DHS stripped of failed MyGov system

by
Anonymous Coward
in security on (#13RTE)
In a shocking move the Australian government has transferred control of the MyGov portal to the DTO. This slap in the face to the mighty DHS comes after several months of serious problems with the online government portal after the Australian tax system, Centrelink, Medicare and other systems were changed to use MyGov as the central logon. Tens of thousands of Australians took to social media in 2015 to complain about the DHS portal after the ATO made using the portal mandatory for online tax returns. The problems were so bad that the ATO opened a backdoor allowing citizens to bypass the MyGov system. After spending millions to integrate two of the largest federal departments, Centrelink and Medicare, the step of removing MyGov from the hands of the DHS is an F on this year's report card.

Apple IOS 9 bricks iphones not repaired by Apple

by
Anonymous Coward
in apple on (#13RSZ)
The dreaded Apple Error 53 has returned in IOS 9. This error is thrown when Apple devices detect that a non-Apple technician repaired the phone. Users are complaining that they can not access their data. Apple claims that bricking the iPhone in this scenario is a security measure to protect users.

More updates from The Guardian.

Fitbit detects pregnancy

by
Anonymous Coward
in hardware on (#13RRY)
A Fitbit device has detected a pregnancy before the expectant mother knew. The couple posted a question online that the device was reporting an unusual heart rate reading asking for a way to recalibrate the device or for a replacement. A standard test showed that the woman was two months pregnant.

Great. Can they detect lying too? Can Fitbit results be subpoenaed and used against their owner? How long until we all have devices like these and only weird people don't know their current heart rate and daily calorie burn rate?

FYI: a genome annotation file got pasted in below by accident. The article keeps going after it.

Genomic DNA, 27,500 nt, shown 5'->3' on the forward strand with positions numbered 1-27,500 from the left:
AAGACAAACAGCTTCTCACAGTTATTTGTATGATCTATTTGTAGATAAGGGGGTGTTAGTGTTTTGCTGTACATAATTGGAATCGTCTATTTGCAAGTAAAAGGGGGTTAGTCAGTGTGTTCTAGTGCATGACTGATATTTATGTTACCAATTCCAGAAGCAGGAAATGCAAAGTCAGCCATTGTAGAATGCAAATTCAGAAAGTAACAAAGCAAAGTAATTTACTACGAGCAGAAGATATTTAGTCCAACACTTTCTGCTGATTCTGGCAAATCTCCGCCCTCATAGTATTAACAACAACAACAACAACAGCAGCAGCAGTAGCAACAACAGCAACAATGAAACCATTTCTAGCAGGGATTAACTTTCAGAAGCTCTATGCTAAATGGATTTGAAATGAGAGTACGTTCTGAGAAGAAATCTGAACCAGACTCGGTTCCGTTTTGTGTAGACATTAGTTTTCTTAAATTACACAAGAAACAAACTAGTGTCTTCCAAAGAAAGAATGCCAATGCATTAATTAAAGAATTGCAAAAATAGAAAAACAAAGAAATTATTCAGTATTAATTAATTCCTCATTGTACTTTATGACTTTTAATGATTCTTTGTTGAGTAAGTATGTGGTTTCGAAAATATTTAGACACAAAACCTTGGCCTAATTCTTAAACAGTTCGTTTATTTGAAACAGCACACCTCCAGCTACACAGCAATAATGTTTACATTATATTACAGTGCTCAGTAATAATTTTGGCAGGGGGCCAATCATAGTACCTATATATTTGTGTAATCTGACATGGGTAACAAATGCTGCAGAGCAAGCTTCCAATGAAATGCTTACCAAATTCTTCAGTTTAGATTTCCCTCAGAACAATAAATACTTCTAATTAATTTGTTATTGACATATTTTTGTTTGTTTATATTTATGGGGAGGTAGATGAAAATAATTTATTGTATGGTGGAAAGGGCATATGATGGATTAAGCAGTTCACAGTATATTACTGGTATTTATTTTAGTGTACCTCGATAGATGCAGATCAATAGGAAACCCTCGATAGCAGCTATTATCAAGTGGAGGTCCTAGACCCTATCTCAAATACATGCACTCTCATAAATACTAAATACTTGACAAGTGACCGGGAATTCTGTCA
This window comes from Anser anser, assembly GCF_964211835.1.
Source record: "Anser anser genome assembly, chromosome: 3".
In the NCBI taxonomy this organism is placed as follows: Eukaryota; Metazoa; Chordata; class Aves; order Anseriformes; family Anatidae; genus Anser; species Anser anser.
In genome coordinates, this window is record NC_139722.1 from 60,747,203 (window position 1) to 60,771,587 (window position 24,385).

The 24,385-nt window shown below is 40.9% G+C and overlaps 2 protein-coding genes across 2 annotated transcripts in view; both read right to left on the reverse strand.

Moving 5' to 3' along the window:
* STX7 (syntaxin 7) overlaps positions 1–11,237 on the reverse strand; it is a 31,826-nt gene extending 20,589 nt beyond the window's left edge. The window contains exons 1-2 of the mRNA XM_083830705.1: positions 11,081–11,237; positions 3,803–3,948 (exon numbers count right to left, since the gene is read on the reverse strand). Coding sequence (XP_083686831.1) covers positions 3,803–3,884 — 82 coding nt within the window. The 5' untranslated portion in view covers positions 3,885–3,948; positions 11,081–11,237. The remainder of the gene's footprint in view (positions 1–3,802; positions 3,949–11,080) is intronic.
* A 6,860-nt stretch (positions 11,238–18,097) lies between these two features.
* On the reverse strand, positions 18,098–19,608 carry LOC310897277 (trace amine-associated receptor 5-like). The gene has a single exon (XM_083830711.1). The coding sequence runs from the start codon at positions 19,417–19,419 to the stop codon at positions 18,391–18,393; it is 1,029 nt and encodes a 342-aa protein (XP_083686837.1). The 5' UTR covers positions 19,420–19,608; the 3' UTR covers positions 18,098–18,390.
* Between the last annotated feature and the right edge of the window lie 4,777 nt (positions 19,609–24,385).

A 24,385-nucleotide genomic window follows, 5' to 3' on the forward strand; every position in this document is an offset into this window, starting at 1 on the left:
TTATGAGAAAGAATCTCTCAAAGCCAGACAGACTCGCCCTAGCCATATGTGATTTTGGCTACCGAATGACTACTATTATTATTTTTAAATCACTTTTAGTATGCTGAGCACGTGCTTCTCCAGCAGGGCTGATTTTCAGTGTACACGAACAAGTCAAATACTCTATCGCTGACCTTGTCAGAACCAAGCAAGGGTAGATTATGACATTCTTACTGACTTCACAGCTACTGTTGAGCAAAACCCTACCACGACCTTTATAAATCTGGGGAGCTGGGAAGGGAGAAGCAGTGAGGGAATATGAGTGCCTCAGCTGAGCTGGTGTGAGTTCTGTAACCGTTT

Would you go totally off the grid

by
Anonymous Coward
in ask on (#13RRK)
Admit it, we have all thought about it. Off the grid. Disconnected. Bushed out. Gone. Ever wondered what happens when an entire town of people disconnects on purpose? Ever wanted to join such a community? Now you can as seen here on Unplanned America. The question though is: Would you?

Palemoon Ships with Anti-Fingerprinting option

by
Anonymous Coward
in security on (#13RRJ)
story imageAs of Palemoon 25.6 a new option is available to poison canvas data. This option is not enabled by default due to the performance cost. Users can enabled it in about:config by setting canvas.poisondata to true. This browserleaks page has a technical writeup on how canvas data can be used to generate a fingerprint for a browser using a live example of browser fingerprinting code.

Opensource firmware turn miniquadcopter into acrobatic drone.

by
Anonymous Coward
in robotics on (#1225X)
story imageSince now you’re going to either register your drone or have to be flying your indoors anyway in the USA, you might as well celebrate the one freedom you still have the freedom to re-flash the firmware with open source! The Eachine H8 is a typical-looking mini-quadcopter of the kind that sell for under $20. Inside, the whole show is powered by an ARM Cortex-M3 processor, with the programming pins easily visible. Who could resist? Garagedrone takes you through a step-by-step guide to re-flashing the device with a custom firmware to enable acrobatic mode, or simply to tweak the throttle-to-gyro mapping for the quad. The firmware author silverxxx from RCGroups.com even got the code up on GitHub if you’re interested in taking a peek. Next step, Skynet!

Samsung to release new spy fridge

by
Anonymous Coward
in hardware on (#1225W)